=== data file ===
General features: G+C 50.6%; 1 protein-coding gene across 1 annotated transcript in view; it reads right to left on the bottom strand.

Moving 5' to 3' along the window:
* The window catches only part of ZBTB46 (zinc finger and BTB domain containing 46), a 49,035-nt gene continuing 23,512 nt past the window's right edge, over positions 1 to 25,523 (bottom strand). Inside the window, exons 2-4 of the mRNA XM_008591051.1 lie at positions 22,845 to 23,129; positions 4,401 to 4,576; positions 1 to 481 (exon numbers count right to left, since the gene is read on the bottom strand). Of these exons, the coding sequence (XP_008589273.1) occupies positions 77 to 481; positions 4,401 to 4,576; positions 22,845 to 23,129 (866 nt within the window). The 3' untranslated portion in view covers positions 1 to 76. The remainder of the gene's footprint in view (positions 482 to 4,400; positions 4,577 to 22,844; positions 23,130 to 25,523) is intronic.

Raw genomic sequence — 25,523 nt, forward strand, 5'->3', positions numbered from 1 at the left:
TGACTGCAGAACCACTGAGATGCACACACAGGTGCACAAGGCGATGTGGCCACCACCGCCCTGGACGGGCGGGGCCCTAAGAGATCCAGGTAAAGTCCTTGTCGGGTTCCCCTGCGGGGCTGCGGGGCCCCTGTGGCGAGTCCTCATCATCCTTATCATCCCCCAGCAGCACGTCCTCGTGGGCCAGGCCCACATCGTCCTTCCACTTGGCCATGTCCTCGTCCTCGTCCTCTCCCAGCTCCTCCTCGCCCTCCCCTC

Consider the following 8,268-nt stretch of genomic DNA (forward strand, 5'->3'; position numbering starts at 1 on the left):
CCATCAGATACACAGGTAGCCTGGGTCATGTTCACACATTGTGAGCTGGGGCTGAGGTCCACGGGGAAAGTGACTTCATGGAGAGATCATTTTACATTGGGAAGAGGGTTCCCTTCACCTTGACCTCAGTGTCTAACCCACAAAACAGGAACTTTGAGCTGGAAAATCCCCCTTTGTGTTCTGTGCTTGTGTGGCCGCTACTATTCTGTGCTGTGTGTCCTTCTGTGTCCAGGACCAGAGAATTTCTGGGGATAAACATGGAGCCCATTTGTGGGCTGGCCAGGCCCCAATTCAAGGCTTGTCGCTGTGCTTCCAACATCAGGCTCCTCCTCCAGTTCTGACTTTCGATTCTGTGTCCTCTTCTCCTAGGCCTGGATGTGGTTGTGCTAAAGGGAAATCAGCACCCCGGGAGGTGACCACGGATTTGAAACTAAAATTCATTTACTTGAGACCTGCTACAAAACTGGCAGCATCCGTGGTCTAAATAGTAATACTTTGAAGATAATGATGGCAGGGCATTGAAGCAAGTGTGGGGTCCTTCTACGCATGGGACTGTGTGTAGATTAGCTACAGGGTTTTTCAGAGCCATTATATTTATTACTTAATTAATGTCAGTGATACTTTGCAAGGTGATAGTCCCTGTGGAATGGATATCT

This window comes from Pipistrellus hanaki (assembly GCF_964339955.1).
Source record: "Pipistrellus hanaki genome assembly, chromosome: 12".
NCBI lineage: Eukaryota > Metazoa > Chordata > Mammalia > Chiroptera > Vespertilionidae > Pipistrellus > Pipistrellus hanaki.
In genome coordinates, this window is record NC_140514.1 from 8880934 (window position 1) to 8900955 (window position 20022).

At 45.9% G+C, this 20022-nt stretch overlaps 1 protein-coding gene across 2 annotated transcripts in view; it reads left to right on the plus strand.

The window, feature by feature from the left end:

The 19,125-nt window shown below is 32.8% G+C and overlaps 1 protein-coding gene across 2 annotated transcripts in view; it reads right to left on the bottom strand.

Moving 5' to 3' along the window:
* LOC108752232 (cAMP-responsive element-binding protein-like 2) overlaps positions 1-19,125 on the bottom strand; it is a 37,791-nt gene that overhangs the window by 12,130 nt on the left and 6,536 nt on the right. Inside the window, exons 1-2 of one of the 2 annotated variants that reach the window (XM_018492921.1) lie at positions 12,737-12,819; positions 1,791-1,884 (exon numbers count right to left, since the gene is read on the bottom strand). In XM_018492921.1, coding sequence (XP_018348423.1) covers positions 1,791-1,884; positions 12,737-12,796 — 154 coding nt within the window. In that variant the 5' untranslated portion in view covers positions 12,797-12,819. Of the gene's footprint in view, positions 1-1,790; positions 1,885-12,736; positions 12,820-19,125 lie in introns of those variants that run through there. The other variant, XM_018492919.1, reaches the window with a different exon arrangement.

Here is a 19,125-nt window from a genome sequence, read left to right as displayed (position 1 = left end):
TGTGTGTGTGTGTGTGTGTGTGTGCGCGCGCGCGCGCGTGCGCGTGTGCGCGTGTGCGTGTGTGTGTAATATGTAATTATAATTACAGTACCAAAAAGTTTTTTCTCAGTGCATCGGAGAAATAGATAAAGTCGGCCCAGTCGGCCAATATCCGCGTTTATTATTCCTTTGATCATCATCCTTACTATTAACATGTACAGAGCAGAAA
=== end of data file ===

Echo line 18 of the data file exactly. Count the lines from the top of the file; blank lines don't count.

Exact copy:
TGTGTGTGTGTGTGTGTGTGTGTGCGCGCGCGCGCGCGTGCGCGTGTGCGCGTGTGCGTGTGTGTGTAATATGTAATTATAATTACAGTACCAAAAAGTTTTTTCTCAGTGCATCGGAGAAATAGATAAAGTCGGCCCAGTCGGCCAATATCCGCGTTTATTATTCCTTTGATCATCATCCTTACTATTAACATGTACAGAGCAGAAA